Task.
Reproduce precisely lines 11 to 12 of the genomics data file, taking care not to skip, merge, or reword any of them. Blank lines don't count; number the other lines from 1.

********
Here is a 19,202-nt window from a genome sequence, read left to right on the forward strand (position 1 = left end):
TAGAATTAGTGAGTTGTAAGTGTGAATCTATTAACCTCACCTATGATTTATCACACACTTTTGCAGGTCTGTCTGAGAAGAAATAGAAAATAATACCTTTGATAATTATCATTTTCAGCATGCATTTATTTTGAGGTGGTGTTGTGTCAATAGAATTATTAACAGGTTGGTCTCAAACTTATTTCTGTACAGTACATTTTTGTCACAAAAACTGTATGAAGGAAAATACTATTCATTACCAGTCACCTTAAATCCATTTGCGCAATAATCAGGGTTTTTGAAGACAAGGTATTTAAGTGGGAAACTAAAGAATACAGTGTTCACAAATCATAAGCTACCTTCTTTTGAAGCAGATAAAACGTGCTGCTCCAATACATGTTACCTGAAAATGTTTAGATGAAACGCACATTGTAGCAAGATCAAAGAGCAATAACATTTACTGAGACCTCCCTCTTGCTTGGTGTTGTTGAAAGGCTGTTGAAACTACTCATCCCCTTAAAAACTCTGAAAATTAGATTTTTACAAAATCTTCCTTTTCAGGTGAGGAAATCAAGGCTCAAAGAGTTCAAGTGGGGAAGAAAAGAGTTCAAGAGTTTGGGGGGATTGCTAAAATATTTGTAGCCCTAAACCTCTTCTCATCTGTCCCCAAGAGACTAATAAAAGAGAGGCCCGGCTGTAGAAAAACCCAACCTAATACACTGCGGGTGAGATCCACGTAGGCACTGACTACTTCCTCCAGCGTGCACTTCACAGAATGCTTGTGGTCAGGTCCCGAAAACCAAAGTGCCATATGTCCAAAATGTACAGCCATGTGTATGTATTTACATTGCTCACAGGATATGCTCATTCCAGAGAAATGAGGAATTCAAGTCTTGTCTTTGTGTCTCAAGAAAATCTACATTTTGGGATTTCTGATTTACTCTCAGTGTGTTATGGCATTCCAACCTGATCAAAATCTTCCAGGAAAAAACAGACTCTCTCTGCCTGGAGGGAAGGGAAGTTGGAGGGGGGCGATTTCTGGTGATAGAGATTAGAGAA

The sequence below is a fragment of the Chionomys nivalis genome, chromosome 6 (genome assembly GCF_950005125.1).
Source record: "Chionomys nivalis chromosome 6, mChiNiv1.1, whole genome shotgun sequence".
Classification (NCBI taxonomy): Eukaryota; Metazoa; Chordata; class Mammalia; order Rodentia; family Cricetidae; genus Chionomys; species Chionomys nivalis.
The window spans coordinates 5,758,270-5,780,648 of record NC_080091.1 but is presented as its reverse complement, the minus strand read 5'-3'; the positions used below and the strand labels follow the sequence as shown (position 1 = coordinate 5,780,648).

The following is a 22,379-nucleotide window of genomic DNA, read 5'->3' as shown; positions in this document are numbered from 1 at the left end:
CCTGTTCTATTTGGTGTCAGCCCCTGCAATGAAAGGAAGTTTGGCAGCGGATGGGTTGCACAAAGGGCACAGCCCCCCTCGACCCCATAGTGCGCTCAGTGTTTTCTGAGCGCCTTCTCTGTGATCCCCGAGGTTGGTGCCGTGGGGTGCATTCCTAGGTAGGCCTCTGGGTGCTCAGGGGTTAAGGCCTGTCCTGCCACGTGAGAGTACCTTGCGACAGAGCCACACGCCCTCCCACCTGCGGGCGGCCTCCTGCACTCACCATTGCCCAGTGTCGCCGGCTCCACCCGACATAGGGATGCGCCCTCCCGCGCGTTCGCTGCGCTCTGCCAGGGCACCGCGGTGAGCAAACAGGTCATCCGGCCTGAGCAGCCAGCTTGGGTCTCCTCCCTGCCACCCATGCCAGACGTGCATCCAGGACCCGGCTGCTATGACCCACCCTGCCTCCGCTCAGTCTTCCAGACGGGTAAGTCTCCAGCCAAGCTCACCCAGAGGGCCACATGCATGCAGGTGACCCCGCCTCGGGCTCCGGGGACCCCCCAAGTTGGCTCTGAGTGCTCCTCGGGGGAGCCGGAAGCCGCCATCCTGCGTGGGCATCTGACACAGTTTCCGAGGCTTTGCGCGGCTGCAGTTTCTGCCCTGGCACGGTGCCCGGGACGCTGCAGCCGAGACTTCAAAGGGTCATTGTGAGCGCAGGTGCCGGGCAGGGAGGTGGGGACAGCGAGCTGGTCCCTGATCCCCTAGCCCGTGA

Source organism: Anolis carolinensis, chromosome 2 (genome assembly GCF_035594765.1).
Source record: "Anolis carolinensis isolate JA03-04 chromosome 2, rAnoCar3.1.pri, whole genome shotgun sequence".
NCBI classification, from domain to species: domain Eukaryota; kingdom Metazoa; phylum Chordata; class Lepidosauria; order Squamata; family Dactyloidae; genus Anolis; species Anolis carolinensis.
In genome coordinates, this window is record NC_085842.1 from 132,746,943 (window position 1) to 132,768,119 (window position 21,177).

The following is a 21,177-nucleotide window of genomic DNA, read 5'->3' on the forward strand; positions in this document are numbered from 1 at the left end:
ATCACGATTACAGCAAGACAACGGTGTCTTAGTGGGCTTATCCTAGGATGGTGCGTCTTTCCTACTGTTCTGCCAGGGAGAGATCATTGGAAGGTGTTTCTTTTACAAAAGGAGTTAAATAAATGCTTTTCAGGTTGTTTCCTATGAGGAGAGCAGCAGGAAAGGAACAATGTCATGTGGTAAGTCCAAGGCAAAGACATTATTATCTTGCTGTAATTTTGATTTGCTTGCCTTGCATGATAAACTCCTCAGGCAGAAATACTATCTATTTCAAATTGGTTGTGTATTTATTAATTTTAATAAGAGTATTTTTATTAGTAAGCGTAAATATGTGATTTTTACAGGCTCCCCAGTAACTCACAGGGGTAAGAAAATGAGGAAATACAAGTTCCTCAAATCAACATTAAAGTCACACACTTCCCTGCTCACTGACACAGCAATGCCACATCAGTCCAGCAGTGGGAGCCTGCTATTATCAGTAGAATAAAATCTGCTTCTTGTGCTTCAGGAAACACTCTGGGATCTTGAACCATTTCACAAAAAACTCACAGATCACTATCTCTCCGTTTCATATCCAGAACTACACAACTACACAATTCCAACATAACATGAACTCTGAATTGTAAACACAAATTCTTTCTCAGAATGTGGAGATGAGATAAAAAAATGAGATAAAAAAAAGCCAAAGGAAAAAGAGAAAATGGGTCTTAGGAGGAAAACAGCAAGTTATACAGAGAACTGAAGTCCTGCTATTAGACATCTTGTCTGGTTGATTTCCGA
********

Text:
NCBI classification, from domain to species: domain Eukaryota; kingdom Metazoa; phylum Chordata; class Lepidosauria; order Squamata; family Dactyloidae; genus Anolis; species Anolis carolinensis.
In genome coordinates, this window is record NC_085842.1 from 132,746,943 (window position 1) to 132,768,119 (window position 21,177).